Dances of Procedure
Goran Škofić’s Sector (2015) & Elena Artemenko’s Soft Power (2016)Vol. 70 (December 2016) by Rohan Crickmar
The routine can sometimes be made beguiling, and some filmmakers are able to find a curious beauty in procedure. These two short films, one by Russian artist Elena Artemenko and the other by Croatian artist Goran Škofić, examine conflicting ideas of community in a playful and carefully choreographed fashion. Both use interesting camera placement and subtle digital manipulation to transform mundane surroundings into exquisite cinematic sculptures. Their work demonstrates how aesthetic commonalities can freely emerge within different artistic milieus, and how these commonalities are deployed for entirely divergent means.
Škofić, born in Pula in 1979, has worked with photography, video collage, spatial installations, recorded performance and sound design. His filmmaking career stretches back to 2001 and the creepily unsettling and atmospheric short film House of Dolls. Within Croatia he was the recipient of the Radoslav Putar Award in 2009, for the best young Croatian artist under 35. Artemenko hails from Krasnodar in the Kuban region of Russia. Born in 1988, she is, in effect, a generation younger than Škofić. Her background is in journalism and multimedia art, the former almost certainly informing her quietly combative politics of resistance present in her earliest video work Political make-up (2010). She has twice been nominated for the Kandinsky Prize for the best young Russian artist.
Choreography plays a significant role in both short films, although Artemenko’s approach involves foregrounding the process of film editing as another layer of the choreographic, whereas Škofić’s film seems to be a simple single take, but is in fact discreetly edited and looped. Sector presents an aerial shot of a giant hexagonal welding platform. The film was shot entirely on location at the Mali Lošinj shipyard in Croatia during the summer of 2014. Working with the composer and sound designer Nenad Sinkauz, Škofić has put together a dance of the welders. Seven of the shipyard’s welders take to the welding platform, with their equipment and protective clothing. Carefully spaced around the perimeter of the platform, each welder uses their tools to create a light and sound display from the industrial process they have been trained to perform. Sinkauz has scored these straightforward industrial procedures that each of the welders engages in, to create the music of welding, or truly industrial music if you like.
The purity of Škofić’s film comes from its deceptively simple visual realization of this music. The looping footage and the spatial organization of the work on the platform, as well as the distance between the camera and what it observes, helps to underscore the artist’s primary concern with showing the individual engaged in a process of work, alongside others, thus developing communal bonds. It is noteworthy that with this work Škofić describes himself as following in the footsteps of those artists that worked on art projects with workers during the Communist period in Eastern Europe, as well as with similar proactive and politically-inclined work pursued by the likes of the Artist Placement Group in the UK during the 1960s and 1970s.
Artemenko’s film begins with a similarly distanced aerial shot, that abstracts the image of a tower-block rooftop within a busy urban area. On this rooftop a number of people carry out a series of repeated gestures and physical processes that cumulatively suggest a structure of authority, hierarchy, responsibility and the execution of force. It is not only the physical choreography that Artemenko is concerned with, but also the construction of a musical score generated from the mechanical sounds produced by each gesture or action within the wider processes. The performers upon the rooftop, at various points, seem to form themselves into two opposing groups of three. One side physically commands the other side to perform gestures and actions on cue, using a series of complementary gestures and actions. Eventually the control of one side over the other creates a final process of dominance, in which a prosthetic arm and a gun are positioned over the three figures who are dominated. This final process is revealed through a repetitious sequence of editing, that progressively atomizes the process through tighter and tighter use of close-up. The end point of the process is always a horrendous scream emanating from the mouth of one of the group of performers, until their mouth closes.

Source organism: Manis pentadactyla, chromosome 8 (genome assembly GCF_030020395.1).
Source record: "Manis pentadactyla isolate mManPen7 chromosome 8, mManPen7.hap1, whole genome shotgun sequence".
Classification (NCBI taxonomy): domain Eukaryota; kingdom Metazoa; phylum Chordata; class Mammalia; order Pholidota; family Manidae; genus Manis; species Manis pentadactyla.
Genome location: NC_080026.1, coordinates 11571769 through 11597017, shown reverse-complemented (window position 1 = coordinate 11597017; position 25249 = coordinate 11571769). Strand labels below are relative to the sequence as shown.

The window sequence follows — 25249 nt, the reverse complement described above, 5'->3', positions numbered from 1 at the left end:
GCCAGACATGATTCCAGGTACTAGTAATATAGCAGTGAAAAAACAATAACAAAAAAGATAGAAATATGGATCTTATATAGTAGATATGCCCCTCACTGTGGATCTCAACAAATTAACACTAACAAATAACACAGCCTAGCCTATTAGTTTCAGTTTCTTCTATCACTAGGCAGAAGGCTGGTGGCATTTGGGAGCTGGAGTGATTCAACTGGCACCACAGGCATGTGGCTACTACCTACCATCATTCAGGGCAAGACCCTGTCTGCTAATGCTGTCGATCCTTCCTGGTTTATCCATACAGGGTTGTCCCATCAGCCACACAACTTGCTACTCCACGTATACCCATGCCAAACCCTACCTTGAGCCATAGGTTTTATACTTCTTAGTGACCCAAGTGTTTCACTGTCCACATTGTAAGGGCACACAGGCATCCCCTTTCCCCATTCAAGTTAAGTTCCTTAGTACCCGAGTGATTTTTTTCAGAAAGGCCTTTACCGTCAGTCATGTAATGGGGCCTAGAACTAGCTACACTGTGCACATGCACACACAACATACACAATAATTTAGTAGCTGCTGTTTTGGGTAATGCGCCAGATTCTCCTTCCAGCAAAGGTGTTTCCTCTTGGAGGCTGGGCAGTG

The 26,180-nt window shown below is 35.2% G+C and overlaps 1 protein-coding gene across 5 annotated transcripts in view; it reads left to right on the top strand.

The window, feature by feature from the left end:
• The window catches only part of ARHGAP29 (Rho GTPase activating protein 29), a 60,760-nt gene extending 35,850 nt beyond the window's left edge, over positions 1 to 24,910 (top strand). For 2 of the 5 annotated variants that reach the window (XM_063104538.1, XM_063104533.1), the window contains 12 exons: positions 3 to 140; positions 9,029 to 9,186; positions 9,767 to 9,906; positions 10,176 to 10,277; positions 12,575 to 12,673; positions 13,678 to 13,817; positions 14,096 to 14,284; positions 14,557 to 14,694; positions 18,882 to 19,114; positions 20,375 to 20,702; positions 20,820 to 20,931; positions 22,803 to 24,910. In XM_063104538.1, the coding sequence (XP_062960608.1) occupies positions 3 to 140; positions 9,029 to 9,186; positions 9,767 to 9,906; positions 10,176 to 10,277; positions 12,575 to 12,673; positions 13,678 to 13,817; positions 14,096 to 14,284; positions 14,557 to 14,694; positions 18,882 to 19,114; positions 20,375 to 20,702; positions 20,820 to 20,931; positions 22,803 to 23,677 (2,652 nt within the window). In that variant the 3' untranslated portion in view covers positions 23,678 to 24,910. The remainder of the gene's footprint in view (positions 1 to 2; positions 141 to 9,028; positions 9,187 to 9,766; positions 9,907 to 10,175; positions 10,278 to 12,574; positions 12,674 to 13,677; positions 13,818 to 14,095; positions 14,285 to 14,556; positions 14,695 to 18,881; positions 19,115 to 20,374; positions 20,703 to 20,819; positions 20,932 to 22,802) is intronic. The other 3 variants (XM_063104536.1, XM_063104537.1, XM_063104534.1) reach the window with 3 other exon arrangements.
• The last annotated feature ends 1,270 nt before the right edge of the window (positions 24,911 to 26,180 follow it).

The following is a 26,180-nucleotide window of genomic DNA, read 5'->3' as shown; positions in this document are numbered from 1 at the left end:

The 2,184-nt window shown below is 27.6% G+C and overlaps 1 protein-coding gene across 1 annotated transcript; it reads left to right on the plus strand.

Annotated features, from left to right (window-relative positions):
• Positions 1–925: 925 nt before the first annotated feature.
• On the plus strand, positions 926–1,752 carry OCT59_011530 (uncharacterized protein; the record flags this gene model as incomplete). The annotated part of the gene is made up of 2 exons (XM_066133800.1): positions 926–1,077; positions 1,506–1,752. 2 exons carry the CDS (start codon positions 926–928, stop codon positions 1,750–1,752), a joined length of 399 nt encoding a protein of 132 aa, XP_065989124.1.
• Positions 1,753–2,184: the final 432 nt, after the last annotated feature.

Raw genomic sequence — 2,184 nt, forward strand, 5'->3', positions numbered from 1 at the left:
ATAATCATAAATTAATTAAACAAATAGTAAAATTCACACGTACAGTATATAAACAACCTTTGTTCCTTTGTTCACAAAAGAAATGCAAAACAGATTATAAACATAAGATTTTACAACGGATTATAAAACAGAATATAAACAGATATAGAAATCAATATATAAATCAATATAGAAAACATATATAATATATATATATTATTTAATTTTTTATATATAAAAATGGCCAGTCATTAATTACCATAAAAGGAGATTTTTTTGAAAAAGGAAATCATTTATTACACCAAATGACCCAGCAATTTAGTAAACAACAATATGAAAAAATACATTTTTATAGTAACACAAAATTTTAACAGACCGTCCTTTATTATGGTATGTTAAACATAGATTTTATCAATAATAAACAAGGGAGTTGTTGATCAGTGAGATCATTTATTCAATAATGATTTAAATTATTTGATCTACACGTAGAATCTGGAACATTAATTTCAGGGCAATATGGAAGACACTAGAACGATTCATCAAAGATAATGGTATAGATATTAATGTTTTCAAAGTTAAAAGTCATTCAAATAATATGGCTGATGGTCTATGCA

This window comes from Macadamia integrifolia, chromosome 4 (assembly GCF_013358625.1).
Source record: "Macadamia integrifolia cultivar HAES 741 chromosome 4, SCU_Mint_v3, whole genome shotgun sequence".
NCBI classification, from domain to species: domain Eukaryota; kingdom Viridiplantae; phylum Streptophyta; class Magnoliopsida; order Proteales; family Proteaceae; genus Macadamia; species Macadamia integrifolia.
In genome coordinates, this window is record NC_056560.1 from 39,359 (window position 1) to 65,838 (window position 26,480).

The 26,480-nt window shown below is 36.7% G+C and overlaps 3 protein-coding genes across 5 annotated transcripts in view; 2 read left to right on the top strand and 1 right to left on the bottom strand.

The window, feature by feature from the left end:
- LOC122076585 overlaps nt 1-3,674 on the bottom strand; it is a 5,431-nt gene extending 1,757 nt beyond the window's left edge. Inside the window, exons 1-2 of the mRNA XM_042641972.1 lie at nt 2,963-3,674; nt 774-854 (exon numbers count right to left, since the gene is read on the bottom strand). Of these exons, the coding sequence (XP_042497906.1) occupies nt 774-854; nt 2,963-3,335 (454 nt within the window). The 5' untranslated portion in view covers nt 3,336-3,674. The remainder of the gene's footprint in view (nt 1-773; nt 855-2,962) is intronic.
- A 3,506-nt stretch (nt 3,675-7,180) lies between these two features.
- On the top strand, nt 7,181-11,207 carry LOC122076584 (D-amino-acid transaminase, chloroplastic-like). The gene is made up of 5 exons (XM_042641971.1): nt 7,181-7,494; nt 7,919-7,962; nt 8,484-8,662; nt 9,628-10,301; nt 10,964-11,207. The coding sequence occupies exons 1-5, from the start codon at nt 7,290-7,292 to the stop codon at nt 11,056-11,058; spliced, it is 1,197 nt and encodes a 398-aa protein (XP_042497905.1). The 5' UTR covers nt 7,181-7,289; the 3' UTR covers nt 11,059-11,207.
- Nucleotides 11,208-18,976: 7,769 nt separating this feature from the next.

Soft Power reveals itself to be very much concerned with the cultural construction of hierarchies of power through processes of instruction. The choreography of the film makes organized force from a seeming dance of chaos, then demonstrates how this organized force dissolves back into a renewed dance of chaos until it reasserts itself through a different process of construction and a new hierarchy of power. All of this is captured in hyper-saturated colors dominated by the colors white, red and blue – a rather bald allusion.
The very act of choreographing is one of visually making sense out of apparent disorder; establishing rhythms and patterns where there may appear to be none. Both of these artists take choreography a stage further and look to find procedures that can be foregrounded through its application. Škofić’s approach is one which finds a communitarian bond in the procedures of industry, seeking out an almost nostalgic return to workers’ art. The directness and simplicity of Sector becomes complexity and atomization in Soft Power. Artemenko is using choreography to show how individuals can be divided, manipulated and overpowered. However, the logic of her choreographic process also leaves open the possibility that hierarchies of power and organized force are themselves eventually undone by the procedures that have constructed them.